Gerrymandering is a practice intended to establish a political advantage for a particular party or group by manipulating district boundaries. The resulting district is known as a gerrymander (i-/); however, that word is also a verb for the process. The term gerrymandering has negative connotations. Two principal tactics are used in gerrymandering: "cracking" (i.e. diluting the voting power of the opposing party's supporters across many districts) and "packing" (concentrating the opposing party's voting power in one district to reduce their voting power in other districts). The third tactic, shown in the top-left diagram in the diagrams to the right, is that of homogenization of all districts.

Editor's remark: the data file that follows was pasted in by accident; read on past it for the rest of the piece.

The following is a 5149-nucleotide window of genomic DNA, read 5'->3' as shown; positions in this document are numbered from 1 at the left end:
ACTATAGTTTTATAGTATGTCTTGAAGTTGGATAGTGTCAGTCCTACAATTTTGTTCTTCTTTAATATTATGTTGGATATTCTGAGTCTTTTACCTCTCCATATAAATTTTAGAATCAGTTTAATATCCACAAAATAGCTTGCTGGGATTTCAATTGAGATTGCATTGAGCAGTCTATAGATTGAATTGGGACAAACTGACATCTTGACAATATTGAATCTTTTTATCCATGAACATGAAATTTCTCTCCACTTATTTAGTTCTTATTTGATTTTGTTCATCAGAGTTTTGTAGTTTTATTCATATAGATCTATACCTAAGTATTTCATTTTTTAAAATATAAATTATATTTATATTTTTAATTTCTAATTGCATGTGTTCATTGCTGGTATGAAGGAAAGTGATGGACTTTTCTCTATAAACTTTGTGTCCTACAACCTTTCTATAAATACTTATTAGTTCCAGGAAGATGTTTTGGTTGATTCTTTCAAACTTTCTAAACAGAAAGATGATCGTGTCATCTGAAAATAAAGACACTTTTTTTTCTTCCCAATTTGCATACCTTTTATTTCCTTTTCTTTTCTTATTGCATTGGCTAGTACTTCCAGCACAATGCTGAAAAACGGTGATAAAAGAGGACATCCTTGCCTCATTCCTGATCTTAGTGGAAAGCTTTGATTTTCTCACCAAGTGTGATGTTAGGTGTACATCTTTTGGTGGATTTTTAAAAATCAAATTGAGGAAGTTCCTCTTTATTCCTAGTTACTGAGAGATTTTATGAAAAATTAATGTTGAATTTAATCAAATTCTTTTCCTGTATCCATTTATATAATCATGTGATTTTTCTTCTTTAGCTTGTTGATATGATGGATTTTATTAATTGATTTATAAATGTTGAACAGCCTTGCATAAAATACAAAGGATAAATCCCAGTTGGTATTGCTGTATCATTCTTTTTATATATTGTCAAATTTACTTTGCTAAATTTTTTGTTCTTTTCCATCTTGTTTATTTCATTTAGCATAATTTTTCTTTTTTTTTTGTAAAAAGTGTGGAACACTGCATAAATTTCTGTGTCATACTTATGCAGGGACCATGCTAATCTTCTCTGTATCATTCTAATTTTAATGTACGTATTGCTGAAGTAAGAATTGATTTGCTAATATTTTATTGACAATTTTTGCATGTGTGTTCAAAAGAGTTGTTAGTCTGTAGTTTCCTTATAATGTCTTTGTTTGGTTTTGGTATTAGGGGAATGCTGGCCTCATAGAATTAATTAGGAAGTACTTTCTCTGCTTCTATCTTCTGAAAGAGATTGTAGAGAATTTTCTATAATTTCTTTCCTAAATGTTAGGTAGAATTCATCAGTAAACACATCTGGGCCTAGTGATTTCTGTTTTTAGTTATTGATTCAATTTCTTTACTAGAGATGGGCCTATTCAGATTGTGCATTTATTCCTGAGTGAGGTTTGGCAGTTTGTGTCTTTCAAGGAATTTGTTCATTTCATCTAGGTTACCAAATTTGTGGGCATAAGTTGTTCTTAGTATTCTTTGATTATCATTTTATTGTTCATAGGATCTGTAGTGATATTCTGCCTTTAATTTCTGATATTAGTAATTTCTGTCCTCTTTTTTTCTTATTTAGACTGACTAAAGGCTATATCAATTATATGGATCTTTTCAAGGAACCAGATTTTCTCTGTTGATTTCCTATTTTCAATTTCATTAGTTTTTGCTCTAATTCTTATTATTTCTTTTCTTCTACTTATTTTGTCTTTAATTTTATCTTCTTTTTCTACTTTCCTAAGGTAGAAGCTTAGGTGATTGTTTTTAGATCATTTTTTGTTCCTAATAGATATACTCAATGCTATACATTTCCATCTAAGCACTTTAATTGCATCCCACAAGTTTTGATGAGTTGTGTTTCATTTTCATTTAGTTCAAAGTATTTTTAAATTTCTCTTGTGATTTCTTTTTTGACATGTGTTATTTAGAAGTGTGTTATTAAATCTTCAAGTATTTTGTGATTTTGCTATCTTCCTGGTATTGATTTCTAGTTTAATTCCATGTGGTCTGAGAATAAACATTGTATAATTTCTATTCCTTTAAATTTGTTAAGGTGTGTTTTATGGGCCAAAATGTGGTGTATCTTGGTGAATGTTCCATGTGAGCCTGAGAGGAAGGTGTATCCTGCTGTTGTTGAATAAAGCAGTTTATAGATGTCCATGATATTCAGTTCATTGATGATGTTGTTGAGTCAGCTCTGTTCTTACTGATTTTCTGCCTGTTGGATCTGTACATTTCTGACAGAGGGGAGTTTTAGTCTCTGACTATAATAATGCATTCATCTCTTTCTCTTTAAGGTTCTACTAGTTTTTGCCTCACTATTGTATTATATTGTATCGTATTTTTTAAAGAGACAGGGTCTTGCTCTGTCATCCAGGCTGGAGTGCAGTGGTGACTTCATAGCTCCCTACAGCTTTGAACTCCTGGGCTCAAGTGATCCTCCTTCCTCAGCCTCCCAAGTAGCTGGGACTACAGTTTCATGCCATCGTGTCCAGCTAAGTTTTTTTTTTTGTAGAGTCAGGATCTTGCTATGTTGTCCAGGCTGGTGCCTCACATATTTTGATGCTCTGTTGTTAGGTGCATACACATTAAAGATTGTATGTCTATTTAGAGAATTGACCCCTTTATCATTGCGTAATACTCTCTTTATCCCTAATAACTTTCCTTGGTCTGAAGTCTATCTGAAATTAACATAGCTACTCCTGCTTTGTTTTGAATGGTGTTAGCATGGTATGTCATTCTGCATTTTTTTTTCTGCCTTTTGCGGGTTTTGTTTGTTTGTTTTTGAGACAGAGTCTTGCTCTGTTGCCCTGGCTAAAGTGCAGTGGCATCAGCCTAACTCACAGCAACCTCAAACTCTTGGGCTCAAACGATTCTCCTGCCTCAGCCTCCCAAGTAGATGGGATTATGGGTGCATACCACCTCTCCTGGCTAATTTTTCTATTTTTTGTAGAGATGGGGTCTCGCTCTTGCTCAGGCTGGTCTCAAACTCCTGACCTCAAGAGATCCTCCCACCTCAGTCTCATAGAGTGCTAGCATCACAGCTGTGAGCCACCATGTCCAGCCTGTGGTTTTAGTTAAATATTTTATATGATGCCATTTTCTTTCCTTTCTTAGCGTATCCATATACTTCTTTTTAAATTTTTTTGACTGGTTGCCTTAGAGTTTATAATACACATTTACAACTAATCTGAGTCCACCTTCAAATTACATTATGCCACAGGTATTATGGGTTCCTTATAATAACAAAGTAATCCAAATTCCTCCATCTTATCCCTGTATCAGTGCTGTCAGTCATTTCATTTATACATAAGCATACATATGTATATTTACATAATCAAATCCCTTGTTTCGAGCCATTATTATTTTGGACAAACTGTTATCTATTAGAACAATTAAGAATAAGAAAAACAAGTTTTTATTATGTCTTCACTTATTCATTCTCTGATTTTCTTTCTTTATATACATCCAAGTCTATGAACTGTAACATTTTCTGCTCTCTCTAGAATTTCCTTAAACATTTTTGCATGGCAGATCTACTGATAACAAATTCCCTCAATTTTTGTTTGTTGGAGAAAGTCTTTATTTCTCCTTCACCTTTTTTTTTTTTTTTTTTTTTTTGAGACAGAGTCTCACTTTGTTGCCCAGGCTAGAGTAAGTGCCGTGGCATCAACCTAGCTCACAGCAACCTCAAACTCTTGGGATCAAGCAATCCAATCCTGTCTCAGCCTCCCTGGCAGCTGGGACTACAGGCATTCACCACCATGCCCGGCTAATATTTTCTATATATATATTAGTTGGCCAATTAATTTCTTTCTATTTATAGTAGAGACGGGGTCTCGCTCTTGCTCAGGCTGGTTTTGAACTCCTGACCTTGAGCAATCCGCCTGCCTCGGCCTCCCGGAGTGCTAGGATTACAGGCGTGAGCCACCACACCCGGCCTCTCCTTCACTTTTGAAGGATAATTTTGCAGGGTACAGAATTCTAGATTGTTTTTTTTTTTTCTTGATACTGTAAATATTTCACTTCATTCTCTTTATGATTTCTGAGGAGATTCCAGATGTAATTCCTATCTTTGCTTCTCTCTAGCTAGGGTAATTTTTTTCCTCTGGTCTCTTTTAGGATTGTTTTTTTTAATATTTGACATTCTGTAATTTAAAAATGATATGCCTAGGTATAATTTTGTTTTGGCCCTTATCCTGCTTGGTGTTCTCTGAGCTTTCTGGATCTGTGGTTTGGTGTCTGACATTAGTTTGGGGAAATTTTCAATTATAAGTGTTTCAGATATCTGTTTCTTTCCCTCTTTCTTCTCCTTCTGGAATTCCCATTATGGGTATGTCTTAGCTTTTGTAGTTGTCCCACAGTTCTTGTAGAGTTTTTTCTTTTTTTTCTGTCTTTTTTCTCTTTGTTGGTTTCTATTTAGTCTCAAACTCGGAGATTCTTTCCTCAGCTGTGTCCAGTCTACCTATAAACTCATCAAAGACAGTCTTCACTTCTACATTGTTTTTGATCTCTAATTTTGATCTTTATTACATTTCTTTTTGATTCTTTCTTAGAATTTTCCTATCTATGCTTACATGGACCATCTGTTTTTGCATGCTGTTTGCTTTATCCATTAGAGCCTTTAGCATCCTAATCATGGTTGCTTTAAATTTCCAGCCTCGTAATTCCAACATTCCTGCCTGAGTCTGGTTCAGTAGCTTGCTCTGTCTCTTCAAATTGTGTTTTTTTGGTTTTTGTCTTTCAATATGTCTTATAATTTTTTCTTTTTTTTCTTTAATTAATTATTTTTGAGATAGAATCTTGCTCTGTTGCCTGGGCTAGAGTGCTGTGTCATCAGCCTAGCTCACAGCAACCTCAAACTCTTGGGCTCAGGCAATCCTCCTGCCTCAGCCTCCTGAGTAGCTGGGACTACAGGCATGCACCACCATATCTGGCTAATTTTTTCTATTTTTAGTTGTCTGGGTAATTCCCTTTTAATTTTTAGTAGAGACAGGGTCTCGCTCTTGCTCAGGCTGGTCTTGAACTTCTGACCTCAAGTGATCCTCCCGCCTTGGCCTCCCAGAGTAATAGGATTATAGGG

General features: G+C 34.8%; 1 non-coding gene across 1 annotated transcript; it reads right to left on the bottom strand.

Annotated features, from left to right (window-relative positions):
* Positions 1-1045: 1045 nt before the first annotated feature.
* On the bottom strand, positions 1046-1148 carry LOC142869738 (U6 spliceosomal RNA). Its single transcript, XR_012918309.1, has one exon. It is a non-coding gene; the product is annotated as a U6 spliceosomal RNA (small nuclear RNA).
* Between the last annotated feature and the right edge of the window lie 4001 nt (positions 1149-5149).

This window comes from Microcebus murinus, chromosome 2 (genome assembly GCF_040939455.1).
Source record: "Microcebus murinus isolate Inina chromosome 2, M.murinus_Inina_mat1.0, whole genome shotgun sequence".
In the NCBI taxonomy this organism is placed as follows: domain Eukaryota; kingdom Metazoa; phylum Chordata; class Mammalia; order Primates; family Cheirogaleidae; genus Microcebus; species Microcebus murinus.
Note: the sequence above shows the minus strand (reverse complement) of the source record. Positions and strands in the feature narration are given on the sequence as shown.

In addition to its use achieving desired electoral results for a particular party, gerrymandering may be used to help or hinder a particular demographic, such as a political, ethnic, racial, linguistic, religious, or class group, such as in U.S. federal voting district boundaries that produce a majority of constituents representative of African-American or other racial minorities, known as "majority-minority districts". Gerrymandering can also be used to protect incumbents.
Gerrymandering should not be confused with malapportionment, whereby the number of eligible voters per elected representative can vary widely without relation to how the boundaries are drawn. Nevertheless, the -mander suffix has been applied to particular malapportionments. Sometimes political representatives use both gerrymandering and malapportionment to try to maintain power.